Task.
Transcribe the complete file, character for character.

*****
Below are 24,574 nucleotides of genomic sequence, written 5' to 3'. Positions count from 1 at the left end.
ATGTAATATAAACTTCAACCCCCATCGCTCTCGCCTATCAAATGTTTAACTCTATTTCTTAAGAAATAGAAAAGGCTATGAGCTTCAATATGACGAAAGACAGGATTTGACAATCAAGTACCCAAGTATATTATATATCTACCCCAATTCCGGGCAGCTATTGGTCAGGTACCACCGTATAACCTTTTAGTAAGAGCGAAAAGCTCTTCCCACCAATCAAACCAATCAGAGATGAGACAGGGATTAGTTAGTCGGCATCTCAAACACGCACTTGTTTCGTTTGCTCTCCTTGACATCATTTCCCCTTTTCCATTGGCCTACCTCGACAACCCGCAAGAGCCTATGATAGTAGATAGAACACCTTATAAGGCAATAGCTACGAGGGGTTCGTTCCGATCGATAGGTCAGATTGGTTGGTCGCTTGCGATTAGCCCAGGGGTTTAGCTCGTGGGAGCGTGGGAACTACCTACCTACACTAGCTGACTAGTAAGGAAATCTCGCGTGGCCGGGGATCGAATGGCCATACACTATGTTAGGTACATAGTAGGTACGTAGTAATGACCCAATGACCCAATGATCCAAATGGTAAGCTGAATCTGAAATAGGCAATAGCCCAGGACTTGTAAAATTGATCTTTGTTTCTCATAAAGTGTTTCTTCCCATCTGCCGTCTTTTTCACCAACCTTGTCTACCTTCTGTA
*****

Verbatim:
Below are 24,574 nucleotides of genomic sequence, written 5' to 3'. Positions count from 1 at the left end.
ATGTAATATAAACTTCAACCCCCATCGCTCTCGCCTATCAAATGTTTAACTCTATTTCTTAAGAAATAGAAAAGGCTATGAGCTTCAATATGACGAAAGACAGGATTTGACAATCAAGTACCCAAGTATATTATATATCTACCCCAATTCCGGGCAGCTATTGGTCAGGTACCACCGTATAACCTTTTAGTAAGAGCGAAAAGCTCTTCCCACCAATCAAACCAATCAGAGATGAGACAGGGATTAGTTAGTCGGCATCTCAAACACGCACTTGTTTCGTTTGCTCTCCTTGACATCATTTCCCCTTTTCCATTGGCCTACCTCGACAACCCGCAAGAGCCTATGATAGTAGATAGAACACCTTATAAGGCAATAGCTACGAGGGGTTCGTTCCGATCGATAGGTCAGATTGGTTGGTCGCTTGCGATTAGCCCAGGGGTTTAGCTCGTGGGAGCGTGGGAACTACCTACCTACACTAGCTGACTAGTAAGGAAATCTCGCGTGGCCGGGGATCGAATGGCCATACACTATGTTAGGTACATAGTAGGTACGTAGTAATGACCCAATGACCCAATGATCCAAATGGTAAGCTGAATCTGAAATAGGCAATAGCCCAGGACTTGTAAAATTGATCTTTGTTTCTCATAAAGTGTTTCTTCCCATCTGCCGTCTTTTTCACCAACCTTGTCTACCTTCTGTA